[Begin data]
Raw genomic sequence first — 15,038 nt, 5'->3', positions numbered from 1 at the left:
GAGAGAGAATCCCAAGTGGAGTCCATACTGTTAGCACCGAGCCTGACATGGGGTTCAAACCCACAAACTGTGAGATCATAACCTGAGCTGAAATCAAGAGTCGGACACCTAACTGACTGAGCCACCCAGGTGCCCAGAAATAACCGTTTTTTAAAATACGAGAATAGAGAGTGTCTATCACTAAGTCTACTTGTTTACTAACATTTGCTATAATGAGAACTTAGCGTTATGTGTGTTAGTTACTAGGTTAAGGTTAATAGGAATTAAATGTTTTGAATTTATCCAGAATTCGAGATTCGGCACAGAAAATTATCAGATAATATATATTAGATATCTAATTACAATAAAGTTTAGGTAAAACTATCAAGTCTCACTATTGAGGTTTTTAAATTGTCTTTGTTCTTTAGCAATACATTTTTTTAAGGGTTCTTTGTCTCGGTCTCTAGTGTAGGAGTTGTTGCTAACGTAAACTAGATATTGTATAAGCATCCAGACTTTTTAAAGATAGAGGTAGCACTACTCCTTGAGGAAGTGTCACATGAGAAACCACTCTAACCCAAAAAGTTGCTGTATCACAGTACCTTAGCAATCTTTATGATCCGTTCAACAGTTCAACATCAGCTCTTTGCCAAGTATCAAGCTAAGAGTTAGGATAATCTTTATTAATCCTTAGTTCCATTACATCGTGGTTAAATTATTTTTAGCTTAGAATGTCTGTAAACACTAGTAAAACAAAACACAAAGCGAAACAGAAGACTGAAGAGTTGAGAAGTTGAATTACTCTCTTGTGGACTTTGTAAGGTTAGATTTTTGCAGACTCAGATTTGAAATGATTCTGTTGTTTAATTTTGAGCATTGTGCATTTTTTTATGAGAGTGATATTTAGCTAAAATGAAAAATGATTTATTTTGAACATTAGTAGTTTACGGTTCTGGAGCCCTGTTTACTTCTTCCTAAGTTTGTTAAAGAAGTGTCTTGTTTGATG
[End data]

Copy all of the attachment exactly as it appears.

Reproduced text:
Raw genomic sequence first — 15,038 nt, 5'->3', positions numbered from 1 at the left:
GAGAGAGAATCCCAAGTGGAGTCCATACTGTTAGCACCGAGCCTGACATGGGGTTCAAACCCACAAACTGTGAGATCATAACCTGAGCTGAAATCAAGAGTCGGACACCTAACTGACTGAGCCACCCAGGTGCCCAGAAATAACCGTTTTTTAAAATACGAGAATAGAGAGTGTCTATCACTAAGTCTACTTGTTTACTAACATTTGCTATAATGAGAACTTAGCGTTATGTGTGTTAGTTACTAGGTTAAGGTTAATAGGAATTAAATGTTTTGAATTTATCCAGAATTCGAGATTCGGCACAGAAAATTATCAGATAATATATATTAGATATCTAATTACAATAAAGTTTAGGTAAAACTATCAAGTCTCACTATTGAGGTTTTTAAATTGTCTTTGTTCTTTAGCAATACATTTTTTTAAGGGTTCTTTGTCTCGGTCTCTAGTGTAGGAGTTGTTGCTAACGTAAACTAGATATTGTATAAGCATCCAGACTTTTTAAAGATAGAGGTAGCACTACTCCTTGAGGAAGTGTCACATGAGAAACCACTCTAACCCAAAAAGTTGCTGTATCACAGTACCTTAGCAATCTTTATGATCCGTTCAACAGTTCAACATCAGCTCTTTGCCAAGTATCAAGCTAAGAGTTAGGATAATCTTTATTAATCCTTAGTTCCATTACATCGTGGTTAAATTATTTTTAGCTTAGAATGTCTGTAAACACTAGTAAAACAAAACACAAAGCGAAACAGAAGACTGAAGAGTTGAGAAGTTGAATTACTCTCTTGTGGACTTTGTAAGGTTAGATTTTTGCAGACTCAGATTTGAAATGATTCTGTTGTTTAATTTTGAGCATTGTGCATTTTTTTATGAGAGTGATATTTAGCTAAAATGAAAAATGATTTATTTTGAACATTAGTAGTTTACGGTTCTGGAGCCCTGTTTACTTCTTCCTAAGTTTGTTAAAGAAGTGTCTTGTTTGATG